Du­cati 748

Fast Bikes - - CORE TEST -

As we me­an­dered out of an au­tum­nal Hull city cen­tre, I was pon­der­ing a visit to the lo­cal hospi­tal to have my wrists ex­am­ined. You see, as many of you who have rid­den a 916 or 748 will com­pre­hend, they’re grossly un­com­fort­able in an ev­ery­day en­vi­ron­ment and don’t re­spond well to in­tro­verted inputs. Like any Du­cati of this era, the 748 was des­tined for silken race tracks, not Lin­colnshire roads or in­dus­trial city cen­tres. But it’s okay though, as what I lost in in­ca­pac­i­ta­tion, I gained in at­ten­tion: the Du­cati is an in­stant right swipe. The other three on test dwin­dle into the back­drop like spare parts.

Not only does the 748 mir­ror the 916/996’s gor­geous lines, the ma­jor­ity of the bike is also iden­ti­cal – save for the smaller engine and nar­rower rear wheel. This S model was treated to March­esini five-spoke wheels, TiN-coated forks, and a Bi­posto or racier sin­gle seat op­tion. It’s cer­tainly the most diminu­tive of the test­ing quar­tet leav­ing larger/ heav­ier pi­lots to of­ten dwarf its sexy lines.

He ain’t heavy. Ac­tu­ally, a 748 is heavy. Ev­ery­thing about the 748 is heavy: a heavy-hit­ting, lethar­gic V-twin, a heavy throt­tle, a heavy dry clutch ac­tion and heavy gear­box ex­e­cu­tion. It doesn’t mat­ter how many times you’ve rid­den a 748, there’s still a child­ish pen­chant for en­gag­ing and dis­en­gag­ing the clutch at traf­fic lights, and rev­el­ling in its metal­lic sound­track. All of the above – plus a stupidly tall first gear – mean it’s a pig in ur­ban climes, but that’s like crit­i­cis­ing Usain Bolt for his marathon abil­ity.

Like the CBR, you can ex­pect 90-ish horse­power in stock trim. Add a few more with Ter­mis and the cor­re­spond­ing chip. But the dif­fer­ence over the Honda is a Bologna-in­spired in­volve­ment, noise (es­pe­cially with these Ter­mis) and char­ac­ter that’ll get any level of rider giddy. The epit­ome of fash­ion over form, the 748 is im­pos­si­ble not to love and much of that is down to the mo­tor, which loves to be thrashed. I hate us­ing ‘char­ac­ter’ or ‘charisma’ but it’s a de­fault ad­jec­tive saved for these Noughty Du­catis.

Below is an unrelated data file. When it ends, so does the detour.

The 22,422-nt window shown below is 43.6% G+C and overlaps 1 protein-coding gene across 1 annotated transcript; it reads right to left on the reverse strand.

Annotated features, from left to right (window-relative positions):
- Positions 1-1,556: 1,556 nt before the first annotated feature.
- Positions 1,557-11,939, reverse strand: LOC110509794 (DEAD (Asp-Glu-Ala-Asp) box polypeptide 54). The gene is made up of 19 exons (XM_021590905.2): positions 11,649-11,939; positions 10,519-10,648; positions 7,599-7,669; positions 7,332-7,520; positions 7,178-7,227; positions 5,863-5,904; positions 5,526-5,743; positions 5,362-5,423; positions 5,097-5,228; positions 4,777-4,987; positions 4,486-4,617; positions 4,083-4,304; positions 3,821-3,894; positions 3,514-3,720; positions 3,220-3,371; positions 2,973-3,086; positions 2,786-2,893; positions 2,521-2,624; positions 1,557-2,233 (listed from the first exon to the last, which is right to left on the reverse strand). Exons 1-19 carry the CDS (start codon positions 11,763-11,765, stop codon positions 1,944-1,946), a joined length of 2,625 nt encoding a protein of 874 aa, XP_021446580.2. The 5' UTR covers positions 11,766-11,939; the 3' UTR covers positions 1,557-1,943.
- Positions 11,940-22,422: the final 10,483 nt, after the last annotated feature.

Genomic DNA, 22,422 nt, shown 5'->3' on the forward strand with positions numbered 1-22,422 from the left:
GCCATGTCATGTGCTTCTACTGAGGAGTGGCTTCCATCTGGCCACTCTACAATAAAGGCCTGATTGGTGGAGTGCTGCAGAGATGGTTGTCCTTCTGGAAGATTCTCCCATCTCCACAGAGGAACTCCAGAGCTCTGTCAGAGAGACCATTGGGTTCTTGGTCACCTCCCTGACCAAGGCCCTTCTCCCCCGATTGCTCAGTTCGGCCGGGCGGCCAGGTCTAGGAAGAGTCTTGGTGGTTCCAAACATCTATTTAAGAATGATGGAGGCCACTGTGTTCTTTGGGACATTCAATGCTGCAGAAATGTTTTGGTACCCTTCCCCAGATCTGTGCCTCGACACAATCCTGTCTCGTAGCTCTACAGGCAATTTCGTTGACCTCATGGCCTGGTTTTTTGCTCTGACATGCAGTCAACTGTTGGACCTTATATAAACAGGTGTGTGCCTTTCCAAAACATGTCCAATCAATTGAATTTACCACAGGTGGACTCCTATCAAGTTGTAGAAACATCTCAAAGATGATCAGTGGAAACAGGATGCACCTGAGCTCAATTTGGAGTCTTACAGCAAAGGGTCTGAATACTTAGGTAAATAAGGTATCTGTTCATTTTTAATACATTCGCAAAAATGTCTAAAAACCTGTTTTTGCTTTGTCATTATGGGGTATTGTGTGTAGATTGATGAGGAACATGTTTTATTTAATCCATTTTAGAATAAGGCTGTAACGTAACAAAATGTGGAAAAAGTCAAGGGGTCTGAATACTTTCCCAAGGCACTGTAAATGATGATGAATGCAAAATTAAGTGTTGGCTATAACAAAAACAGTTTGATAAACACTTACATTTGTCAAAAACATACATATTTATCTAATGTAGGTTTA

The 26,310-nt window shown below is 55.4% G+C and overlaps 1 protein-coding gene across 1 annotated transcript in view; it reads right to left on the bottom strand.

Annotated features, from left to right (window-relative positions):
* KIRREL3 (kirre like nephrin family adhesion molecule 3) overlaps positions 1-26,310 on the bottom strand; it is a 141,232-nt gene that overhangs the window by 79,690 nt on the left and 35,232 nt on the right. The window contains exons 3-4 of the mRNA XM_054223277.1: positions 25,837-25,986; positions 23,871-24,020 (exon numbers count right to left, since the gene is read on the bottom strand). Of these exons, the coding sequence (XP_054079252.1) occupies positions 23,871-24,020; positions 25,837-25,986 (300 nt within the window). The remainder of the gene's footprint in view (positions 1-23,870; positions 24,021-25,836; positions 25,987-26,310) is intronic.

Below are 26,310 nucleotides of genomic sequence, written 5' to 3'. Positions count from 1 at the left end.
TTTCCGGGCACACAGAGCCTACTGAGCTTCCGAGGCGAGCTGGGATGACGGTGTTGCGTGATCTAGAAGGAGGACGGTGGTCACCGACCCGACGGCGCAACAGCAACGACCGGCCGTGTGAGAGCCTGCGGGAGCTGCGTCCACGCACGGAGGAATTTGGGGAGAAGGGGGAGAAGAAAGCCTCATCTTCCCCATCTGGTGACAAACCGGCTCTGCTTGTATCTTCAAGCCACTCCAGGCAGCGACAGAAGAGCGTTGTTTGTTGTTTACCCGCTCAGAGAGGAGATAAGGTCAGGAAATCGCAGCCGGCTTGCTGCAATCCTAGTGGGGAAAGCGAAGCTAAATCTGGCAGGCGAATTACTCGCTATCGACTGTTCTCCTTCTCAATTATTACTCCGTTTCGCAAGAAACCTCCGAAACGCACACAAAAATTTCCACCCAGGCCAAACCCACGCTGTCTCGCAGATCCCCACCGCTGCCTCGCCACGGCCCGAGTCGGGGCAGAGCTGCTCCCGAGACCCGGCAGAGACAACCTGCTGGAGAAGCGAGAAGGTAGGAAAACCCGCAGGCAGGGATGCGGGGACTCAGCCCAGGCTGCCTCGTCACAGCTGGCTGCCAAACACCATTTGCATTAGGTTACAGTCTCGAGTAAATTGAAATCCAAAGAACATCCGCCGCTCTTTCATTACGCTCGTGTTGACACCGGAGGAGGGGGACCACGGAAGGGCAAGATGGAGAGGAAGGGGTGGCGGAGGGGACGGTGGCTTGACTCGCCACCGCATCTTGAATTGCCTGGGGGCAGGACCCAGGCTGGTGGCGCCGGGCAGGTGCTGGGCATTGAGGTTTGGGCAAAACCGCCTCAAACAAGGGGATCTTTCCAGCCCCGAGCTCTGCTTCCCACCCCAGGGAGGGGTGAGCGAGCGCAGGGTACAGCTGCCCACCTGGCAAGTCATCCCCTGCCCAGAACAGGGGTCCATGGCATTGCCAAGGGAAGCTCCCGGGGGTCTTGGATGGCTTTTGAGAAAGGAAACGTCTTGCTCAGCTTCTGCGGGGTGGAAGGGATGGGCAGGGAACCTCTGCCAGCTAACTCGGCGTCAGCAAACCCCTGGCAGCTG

You still ex­pect a lit­tle more go to match the show, and the de­liv­ery is quite lan­guid at first. It feels at its most pre­mium be­tween 7,000rpm and 10,000rpm, with no tan­gi­ble red­line to aim for and gear se­lec­tion is vi­tal to main­tain mo­men­tum. Less power and vi­o­lence over the 916/996 means a chas­sis that be­haves slightly bet­ter. I say slightly bet­ter, be­cause there’s no es­cap­ing its rac­ing DNA.

An ex­tremely stiff chas­sis cou­pled with firm, racy sus­pen­sion mean that any­thing less than bil­liard-smooth sur­faces can be­come hard work at staunch speeds. As the go­ing got rough, the Du­cati couldn’t match the sure­foot­ed­ness of the Ja­panese trio. Bumps and iffy sur­faces bring a ten­dency to run wide as the sus­pen­sion strug­gles with what’s be­neath.

But all can be for­given when peachy A-roads arise. It’s not as dex­ter­ous in change of di­rec­tion as its Ja­panese coun­ter­parts but makes up for it with mid-cor­ner prow­ess that fills you full of con­fi­dence. It’s far from neu­tral dur­ing turn-in but the same steel trel­lis frame as its big­ger brother brags a sub­lime nosey pos­ture to swivel on.

Of course, it’s over 15 years old, but the brakes have al­ways been an area for im­prove­ment on a 748. I had more than a few stain-in­duc­ing mo­ments when its de­sire for cor­ner speed out­weighed its stop­ping power. And in terms of prac­ti­cal ameni­ties, look else­where. The mir­rors of­fer noth­ing more than blurry rear-view vi­sion and I’ve worked with less vibey jack­ham­mers. But it doesn’t mat­ter. It’s a 748.

It just makes you want to drool...

Old school cool.

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